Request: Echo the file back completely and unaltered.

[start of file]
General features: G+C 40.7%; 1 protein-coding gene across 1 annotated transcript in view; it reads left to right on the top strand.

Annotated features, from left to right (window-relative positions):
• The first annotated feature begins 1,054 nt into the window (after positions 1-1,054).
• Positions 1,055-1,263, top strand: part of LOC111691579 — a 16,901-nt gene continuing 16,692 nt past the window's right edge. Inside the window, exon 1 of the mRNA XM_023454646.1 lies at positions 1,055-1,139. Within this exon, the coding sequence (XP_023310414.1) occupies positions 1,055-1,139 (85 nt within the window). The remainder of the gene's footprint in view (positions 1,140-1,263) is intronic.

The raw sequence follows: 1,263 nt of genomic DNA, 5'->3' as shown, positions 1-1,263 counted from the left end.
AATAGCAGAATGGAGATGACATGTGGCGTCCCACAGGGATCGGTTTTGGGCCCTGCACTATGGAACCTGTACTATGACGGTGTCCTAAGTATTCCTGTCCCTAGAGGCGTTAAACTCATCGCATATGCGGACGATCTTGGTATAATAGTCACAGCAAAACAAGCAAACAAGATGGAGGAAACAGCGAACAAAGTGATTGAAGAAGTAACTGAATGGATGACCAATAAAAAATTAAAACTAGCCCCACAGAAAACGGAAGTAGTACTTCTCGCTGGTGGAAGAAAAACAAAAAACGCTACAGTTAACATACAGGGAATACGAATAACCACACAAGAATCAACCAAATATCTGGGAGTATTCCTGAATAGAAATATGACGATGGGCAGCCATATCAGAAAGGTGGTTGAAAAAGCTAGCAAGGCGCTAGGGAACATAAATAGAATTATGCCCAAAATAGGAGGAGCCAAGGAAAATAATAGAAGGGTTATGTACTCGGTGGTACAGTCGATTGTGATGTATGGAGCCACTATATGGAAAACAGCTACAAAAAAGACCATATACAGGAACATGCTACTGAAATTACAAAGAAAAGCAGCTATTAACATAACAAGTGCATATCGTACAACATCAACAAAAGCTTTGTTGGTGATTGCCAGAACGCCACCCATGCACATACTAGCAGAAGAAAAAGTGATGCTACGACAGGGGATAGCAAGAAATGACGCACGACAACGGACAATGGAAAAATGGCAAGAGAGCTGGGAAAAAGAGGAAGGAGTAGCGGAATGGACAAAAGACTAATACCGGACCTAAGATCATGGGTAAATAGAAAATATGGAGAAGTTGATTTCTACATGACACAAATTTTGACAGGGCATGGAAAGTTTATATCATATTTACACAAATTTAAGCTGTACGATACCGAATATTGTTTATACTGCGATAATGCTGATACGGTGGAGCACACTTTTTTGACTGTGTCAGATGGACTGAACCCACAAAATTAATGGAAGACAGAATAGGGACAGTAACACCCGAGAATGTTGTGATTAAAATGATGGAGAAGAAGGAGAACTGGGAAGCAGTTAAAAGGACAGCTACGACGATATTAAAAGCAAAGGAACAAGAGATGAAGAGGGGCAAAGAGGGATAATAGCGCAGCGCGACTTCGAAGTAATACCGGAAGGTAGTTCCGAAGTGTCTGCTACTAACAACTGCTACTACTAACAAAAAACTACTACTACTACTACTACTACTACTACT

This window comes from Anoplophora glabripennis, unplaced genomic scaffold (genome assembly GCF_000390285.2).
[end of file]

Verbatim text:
General features: G+C 40.7%; 1 protein-coding gene across 1 annotated transcript in view; it reads left to right on the top strand.

Annotated features, from left to right (window-relative positions):
• The first annotated feature begins 1,054 nt into the window (after positions 1-1,054).
• Positions 1,055-1,263, top strand: part of LOC111691579 — a 16,901-nt gene continuing 16,692 nt past the window's right edge. Inside the window, exon 1 of the mRNA XM_023454646.1 lies at positions 1,055-1,139. Within this exon, the coding sequence (XP_023310414.1) occupies positions 1,055-1,139 (85 nt within the window). The remainder of the gene's footprint in view (positions 1,140-1,263) is intronic.

The raw sequence follows: 1,263 nt of genomic DNA, 5'->3' as shown, positions 1-1,263 counted from the left end.
AATAGCAGAATGGAGATGACATGTGGCGTCCCACAGGGATCGGTTTTGGGCCCTGCACTATGGAACCTGTACTATGACGGTGTCCTAAGTATTCCTGTCCCTAGAGGCGTTAAACTCATCGCATATGCGGACGATCTTGGTATAATAGTCACAGCAAAACAAGCAAACAAGATGGAGGAAACAGCGAACAAAGTGATTGAAGAAGTAACTGAATGGATGACCAATAAAAAATTAAAACTAGCCCCACAGAAAACGGAAGTAGTACTTCTCGCTGGTGGAAGAAAAACAAAAAACGCTACAGTTAACATACAGGGAATACGAATAACCACACAAGAATCAACCAAATATCTGGGAGTATTCCTGAATAGAAATATGACGATGGGCAGCCATATCAGAAAGGTGGTTGAAAAAGCTAGCAAGGCGCTAGGGAACATAAATAGAATTATGCCCAAAATAGGAGGAGCCAAGGAAAATAATAGAAGGGTTATGTACTCGGTGGTACAGTCGATTGTGATGTATGGAGCCACTATATGGAAAACAGCTACAAAAAAGACCATATACAGGAACATGCTACTGAAATTACAAAGAAAAGCAGCTATTAACATAACAAGTGCATATCGTACAACATCAACAAAAGCTTTGTTGGTGATTGCCAGAACGCCACCCATGCACATACTAGCAGAAGAAAAAGTGATGCTACGACAGGGGATAGCAAGAAATGACGCACGACAACGGACAATGGAAAAATGGCAAGAGAGCTGGGAAAAAGAGGAAGGAGTAGCGGAATGGACAAAAGACTAATACCGGACCTAAGATCATGGGTAAATAGAAAATATGGAGAAGTTGATTTCTACATGACACAAATTTTGACAGGGCATGGAAAGTTTATATCATATTTACACAAATTTAAGCTGTACGATACCGAATATTGTTTATACTGCGATAATGCTGATACGGTGGAGCACACTTTTTTGACTGTGTCAGATGGACTGAACCCACAAAATTAATGGAAGACAGAATAGGGACAGTAACACCCGAGAATGTTGTGATTAAAATGATGGAGAAGAAGGAGAACTGGGAAGCAGTTAAAAGGACAGCTACGACGATATTAAAAGCAAAGGAACAAGAGATGAAGAGGGGCAAAGAGGGATAATAGCGCAGCGCGACTTCGAAGTAATACCGGAAGGTAGTTCCGAAGTGTCTGCTACTAACAACTGCTACTACTAACAAAAAACTACTACTACTACTACTACTACTACTACT

This window comes from Anoplophora glabripennis, unplaced genomic scaffold (genome assembly GCF_000390285.2).